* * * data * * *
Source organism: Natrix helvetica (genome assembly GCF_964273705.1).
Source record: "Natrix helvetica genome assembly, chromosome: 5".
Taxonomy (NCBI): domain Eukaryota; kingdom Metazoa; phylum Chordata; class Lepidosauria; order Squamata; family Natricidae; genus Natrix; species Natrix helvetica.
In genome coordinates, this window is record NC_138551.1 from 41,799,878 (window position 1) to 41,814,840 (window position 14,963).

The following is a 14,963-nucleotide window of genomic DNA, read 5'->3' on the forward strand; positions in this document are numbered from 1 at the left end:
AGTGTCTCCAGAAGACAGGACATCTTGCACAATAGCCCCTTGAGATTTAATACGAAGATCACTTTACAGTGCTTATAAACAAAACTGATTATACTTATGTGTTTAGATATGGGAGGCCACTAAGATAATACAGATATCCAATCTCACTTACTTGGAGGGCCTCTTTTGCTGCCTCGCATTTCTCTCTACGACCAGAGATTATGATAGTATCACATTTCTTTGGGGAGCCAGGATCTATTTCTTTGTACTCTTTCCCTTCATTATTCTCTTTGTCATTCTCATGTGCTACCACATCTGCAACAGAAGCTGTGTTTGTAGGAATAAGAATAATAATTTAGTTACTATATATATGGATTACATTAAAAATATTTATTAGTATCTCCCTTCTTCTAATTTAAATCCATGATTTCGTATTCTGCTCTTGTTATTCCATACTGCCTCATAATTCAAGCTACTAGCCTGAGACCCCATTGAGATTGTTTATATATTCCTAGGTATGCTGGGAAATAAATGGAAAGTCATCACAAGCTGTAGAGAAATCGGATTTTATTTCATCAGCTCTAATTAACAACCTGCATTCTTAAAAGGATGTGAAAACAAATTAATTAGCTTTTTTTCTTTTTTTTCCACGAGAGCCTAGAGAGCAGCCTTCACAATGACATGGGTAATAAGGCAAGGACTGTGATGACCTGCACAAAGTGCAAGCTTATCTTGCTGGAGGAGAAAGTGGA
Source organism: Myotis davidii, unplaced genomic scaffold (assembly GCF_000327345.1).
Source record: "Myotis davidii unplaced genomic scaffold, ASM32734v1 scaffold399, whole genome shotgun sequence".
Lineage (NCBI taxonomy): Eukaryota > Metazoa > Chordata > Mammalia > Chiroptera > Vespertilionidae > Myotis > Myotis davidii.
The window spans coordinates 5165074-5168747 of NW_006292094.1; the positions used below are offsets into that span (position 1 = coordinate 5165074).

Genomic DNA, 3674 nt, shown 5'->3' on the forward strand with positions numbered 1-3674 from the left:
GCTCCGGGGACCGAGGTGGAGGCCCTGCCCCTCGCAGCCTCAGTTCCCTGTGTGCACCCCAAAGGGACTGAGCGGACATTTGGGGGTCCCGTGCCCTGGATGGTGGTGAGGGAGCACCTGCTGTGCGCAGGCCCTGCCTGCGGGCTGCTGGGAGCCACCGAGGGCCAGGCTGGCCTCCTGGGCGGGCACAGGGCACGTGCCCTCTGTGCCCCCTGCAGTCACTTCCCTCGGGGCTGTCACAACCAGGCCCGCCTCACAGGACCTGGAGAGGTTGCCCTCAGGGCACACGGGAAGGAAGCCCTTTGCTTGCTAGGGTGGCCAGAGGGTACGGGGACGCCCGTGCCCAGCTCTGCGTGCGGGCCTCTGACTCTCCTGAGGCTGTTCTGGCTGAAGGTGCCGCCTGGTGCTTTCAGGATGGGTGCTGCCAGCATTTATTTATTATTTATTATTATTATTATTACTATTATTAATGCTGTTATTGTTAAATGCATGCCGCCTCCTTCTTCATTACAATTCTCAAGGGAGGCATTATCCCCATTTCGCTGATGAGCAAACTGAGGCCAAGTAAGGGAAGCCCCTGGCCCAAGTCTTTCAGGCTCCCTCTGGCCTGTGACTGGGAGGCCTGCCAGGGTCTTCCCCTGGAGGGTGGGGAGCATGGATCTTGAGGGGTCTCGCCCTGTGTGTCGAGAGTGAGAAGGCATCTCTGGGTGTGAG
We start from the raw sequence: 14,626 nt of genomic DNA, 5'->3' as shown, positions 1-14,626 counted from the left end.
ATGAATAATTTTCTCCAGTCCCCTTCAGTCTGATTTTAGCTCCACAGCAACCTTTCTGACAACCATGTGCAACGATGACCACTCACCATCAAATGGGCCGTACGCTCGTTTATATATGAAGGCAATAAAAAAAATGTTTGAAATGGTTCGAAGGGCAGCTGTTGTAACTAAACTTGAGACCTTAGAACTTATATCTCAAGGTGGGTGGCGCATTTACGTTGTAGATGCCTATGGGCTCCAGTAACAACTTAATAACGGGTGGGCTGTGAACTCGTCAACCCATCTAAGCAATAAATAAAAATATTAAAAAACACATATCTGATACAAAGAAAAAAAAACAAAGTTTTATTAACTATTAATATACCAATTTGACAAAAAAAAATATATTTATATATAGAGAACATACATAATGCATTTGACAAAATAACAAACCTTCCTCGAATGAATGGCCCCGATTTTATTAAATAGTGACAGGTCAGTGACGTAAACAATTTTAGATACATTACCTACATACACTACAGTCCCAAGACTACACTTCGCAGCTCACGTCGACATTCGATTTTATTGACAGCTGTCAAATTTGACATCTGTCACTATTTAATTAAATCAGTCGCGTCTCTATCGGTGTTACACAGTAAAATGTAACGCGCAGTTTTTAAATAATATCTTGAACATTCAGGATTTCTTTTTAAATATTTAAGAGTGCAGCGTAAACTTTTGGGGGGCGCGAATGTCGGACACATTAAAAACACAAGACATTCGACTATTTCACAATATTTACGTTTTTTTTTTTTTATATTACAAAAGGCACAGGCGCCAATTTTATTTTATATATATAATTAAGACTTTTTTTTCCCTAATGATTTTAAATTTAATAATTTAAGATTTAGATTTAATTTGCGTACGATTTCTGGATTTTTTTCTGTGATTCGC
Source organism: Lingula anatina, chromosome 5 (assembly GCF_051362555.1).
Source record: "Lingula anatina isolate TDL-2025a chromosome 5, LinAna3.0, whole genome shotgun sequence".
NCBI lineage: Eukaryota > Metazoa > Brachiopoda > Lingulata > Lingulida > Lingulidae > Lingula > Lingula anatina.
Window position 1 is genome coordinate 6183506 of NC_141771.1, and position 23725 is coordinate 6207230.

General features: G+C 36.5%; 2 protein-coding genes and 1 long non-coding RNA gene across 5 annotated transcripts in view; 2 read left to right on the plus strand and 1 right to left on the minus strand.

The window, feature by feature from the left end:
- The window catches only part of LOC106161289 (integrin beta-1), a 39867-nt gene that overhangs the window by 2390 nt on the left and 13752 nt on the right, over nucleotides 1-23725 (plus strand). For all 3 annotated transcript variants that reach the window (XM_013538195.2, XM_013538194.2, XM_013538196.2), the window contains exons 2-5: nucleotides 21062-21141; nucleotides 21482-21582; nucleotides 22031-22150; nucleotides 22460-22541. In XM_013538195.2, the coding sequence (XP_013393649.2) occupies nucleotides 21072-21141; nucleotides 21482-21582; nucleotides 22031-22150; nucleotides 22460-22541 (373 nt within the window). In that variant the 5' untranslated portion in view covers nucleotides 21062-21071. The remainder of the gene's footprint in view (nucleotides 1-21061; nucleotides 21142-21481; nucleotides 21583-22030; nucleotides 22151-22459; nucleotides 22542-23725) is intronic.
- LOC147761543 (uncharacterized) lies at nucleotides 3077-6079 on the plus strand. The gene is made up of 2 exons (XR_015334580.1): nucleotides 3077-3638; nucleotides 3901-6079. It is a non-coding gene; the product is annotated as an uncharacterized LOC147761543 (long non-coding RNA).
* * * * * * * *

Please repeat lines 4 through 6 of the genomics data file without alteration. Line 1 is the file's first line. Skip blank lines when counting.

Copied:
In genome coordinates, this window is record NC_138551.1 from 41,799,878 (window position 1) to 41,814,840 (window position 14,963).

The following is a 14,963-nucleotide window of genomic DNA, read 5'->3' on the forward strand; positions in this document are numbered from 1 at the left end:
AGTGTCTCCAGAAGACAGGACATCTTGCACAATAGCCCCTTGAGATTTAATACGAAGATCACTTTACAGTGCTTATAAACAAAACTGATTATACTTATGTGTTTAGATATGGGAGGCCACTAAGATAATACAGATATCCAATCTCACTTACTTGGAGGGCCTCTTTTGCTGCCTCGCATTTCTCTCTACGACCAGAGATTATGATAGTATCACATTTCTTTGGGGAGCCAGGATCTATTTCTTTGTACTCTTTCCCTTCATTATTCTCTTTGTCATTCTCATGTGCTACCACATCTGCAACAGAAGCTGTGTTTGTAGGAATAAGAATAATAATTTAGTTACTATATATATGGATTACATTAAAAATATTTATTAGTATCTCCCTTCTTCTAATTTAAATCCATGATTTCGTATTCTGCTCTTGTTATTCCATACTGCCTCATAATTCAAGCTACTAGCCTGAGACCCCATTGAGATTGTTTATATATTCCTAGGTATGCTGGGAAATAAATGGAAAGTCATCACAAGCTGTAGAGAAATCGGATTTTATTTCATCAGCTCTAATTAACAACCTGCATTCTTAAAAGGATGTGAAAACAAATTAATTAGCTTTTTTTCTTTTTTTTCCACGAGAGCCTAGAGAGCAGCCTTCACAATGACATGGGTAATAAGGCAAGGACTGTGATGACCTGCACAAAGTGCAAGCTTATCTTGCTGGAGGAGAAAGTGGA